Ask LH: What's The Deal With Ceiling Fan Speeds?

Hey Lifehacker, Why is the fastest speed on my ceiling fan "1", while the slowest is "5"? Shouldn't it be the other way round? What gives? Thanks, Fan Of Fans

Fan picture from Shutterstock

Dear FOF,

I must confess I'd not noticed this phenomena until you pointed it out to me. I just checked the fan in my lounge room and it does indeed use its numerical speeds in reverse. (i.e. — "1" is the fastest setting and "3" is the slowest.)

However, the ceiling fan in my bedroom uses a more conventional numbering system, with "5" being the fastest. Rather than an industry-wide practice, it seems to depend on the manufacturer and fan model. This still doesn't explain why, however.

We posed your question to a ceiling fans manager at Bunnings Warehouse in Alexandria, NSW. According to the representative we spoke to, the quirk could have something to do with the remotes being manufactured in foreign countries that are unfamiliar with Western numbering systems. He freely admitted that this was just a guess though.

Other possible explanations could be user convenience (i.e. — most people prefer the fastest setting which appears on the dial first), the perception of "1" being first/best or simply improper wiring. Or maybe fan manufacturers are just bonkers.

If any readers have their own theories feel free to share them in the comments section below!

Cheers Lifehacker

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Comments

    I think fastest is numbered 1, as in number 1 is the top of most things - number 1 in TV ratings = the highest rating show ; number 1 in sport = The best player/team ; etc. So apply it to speed. Number 1 = fastest speed

    Last edited 16/01/15 1:58 pm

      I'll let you know how fast my car goes when I put it in 1 then.

        The first gear in the trasmission is the most powerful gear.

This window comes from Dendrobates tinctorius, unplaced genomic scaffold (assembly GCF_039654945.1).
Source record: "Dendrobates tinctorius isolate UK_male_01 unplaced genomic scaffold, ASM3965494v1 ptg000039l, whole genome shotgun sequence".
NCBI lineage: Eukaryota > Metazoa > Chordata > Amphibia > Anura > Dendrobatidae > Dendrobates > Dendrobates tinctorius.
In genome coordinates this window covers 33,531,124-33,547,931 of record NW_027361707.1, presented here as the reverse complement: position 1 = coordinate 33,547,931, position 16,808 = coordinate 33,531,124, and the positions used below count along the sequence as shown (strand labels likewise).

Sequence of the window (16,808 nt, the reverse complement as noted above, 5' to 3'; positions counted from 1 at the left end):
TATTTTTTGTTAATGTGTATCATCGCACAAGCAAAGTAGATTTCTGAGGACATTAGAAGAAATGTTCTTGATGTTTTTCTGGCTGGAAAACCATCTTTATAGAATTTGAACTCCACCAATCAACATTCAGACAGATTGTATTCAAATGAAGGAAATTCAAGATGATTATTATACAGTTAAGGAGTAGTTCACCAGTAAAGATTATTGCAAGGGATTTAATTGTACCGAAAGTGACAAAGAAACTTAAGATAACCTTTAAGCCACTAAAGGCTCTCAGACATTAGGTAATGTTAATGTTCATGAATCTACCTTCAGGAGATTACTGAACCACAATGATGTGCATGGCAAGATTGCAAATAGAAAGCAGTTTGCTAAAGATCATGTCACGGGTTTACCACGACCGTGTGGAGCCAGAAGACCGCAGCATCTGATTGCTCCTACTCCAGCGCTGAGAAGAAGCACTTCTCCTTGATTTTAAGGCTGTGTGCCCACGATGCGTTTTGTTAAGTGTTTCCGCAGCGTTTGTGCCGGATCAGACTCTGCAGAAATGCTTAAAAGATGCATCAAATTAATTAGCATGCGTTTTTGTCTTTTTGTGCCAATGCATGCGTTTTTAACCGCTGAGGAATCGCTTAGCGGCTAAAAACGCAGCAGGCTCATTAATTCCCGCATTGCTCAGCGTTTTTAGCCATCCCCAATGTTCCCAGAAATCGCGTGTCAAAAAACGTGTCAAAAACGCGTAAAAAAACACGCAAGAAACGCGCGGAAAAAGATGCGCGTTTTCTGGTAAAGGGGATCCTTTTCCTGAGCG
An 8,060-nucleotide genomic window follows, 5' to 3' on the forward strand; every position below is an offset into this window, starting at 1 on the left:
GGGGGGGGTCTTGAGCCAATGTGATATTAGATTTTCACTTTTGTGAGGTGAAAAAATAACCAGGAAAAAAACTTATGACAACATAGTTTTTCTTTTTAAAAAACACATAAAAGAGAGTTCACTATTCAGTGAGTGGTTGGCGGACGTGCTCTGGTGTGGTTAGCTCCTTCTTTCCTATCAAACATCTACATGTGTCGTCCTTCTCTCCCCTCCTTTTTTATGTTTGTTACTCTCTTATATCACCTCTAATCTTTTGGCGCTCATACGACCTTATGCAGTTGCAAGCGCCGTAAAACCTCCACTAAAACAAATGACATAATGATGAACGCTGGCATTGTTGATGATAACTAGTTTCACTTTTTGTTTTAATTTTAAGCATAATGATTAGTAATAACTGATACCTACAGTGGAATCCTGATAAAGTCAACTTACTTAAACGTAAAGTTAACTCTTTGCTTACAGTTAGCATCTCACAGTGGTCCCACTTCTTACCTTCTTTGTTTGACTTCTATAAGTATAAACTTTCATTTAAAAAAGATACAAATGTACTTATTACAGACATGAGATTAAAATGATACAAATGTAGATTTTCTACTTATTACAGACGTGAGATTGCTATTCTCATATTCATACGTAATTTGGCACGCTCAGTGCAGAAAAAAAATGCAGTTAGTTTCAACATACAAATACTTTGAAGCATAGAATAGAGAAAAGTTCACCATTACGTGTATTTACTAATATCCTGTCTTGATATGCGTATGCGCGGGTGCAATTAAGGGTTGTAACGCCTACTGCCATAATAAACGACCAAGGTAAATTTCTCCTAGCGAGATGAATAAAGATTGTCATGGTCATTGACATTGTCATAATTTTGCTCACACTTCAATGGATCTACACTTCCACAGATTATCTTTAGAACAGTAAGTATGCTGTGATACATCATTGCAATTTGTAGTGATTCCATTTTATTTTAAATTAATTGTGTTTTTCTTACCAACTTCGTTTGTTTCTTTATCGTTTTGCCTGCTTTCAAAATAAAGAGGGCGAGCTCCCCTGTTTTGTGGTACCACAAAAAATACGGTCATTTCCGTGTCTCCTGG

I agree, but...
          Number 1 = fastest speed
          Power <> Speed

      I agree 1 is top speed if it's got 5 speeds. Setting 5 is 1/5 of max speed.

    Lifehack - use a permanent marker to write fast and slow on the control.

    As an appliance product designer I can ensure you that the level of thought gone into the product user interface graphics on many of these style of products is particularly low. It might be that the sourced switch component specified by the Chinese engineer happened to have 3 steps or 5 steps and the speed order was dictated by this selection.

    But this fan goes to 11!

    Is that faster?

    It's one faster!

    Last edited 16/01/15 2:21 pm

    1 is the loneliest number, so it's trying really fast to get a friend.

    Two of our ceiling fans follow this logic, but one of them goes:
    1- Fastest
    2 - Slowest
    3 - Medium

    ...go figure...

      Well 12x11 is 132 ;)

    its also as simple as which cables are put in where on the back of the dial, usually you'll find the numbers can be switched around if the active and neutral cables are switched (by a licensed electrician of course)

    As I understand it, you're supposed to start a fan on it's fastest setting, then dial down to the speed you actually desire.. More torque from the extra power I guess, more torque on startup means less load on the motor, therefore longer lifespan for the motor.
    People are more inclined to switch from Zero to 1 than Zero to 5, therefore it's a deliberate engineering design to have 1 as the fastest setting.

    Is it possible that it's the cheap fans that don't have this "feature", so the motor burns out earlier and you replace the fan more frequently? (ie premature failure by design)

      Why must someone always have a sensible explanation?? :P

      Could be to do with the motor start capacitor. With the voltage from the lowest setting not being able to start it spinning.

    i have a better question, why are my ceiling fan speeds so inconsistent? 1 is the slowest. 2 is slightly faster and 3 is like 10 times faster.

    Aren't fan speeds controlled by a variable resistor? If so, the first setting is zero resistance all the way up to maximum resistance which slows the fan down as you turn the dial. I haven't actually looked in to this, but have just told myself this explanation to help sleep better at night (with my ceiling fan buzzing above me on "1")

    We just installed a ceiling fan and my hubby thought the sparky had wired it wrong, but he followed the manual (yep, I checked the manual). My theory is that it's 3-2-1 and then blast-off if you get it to go any faster!

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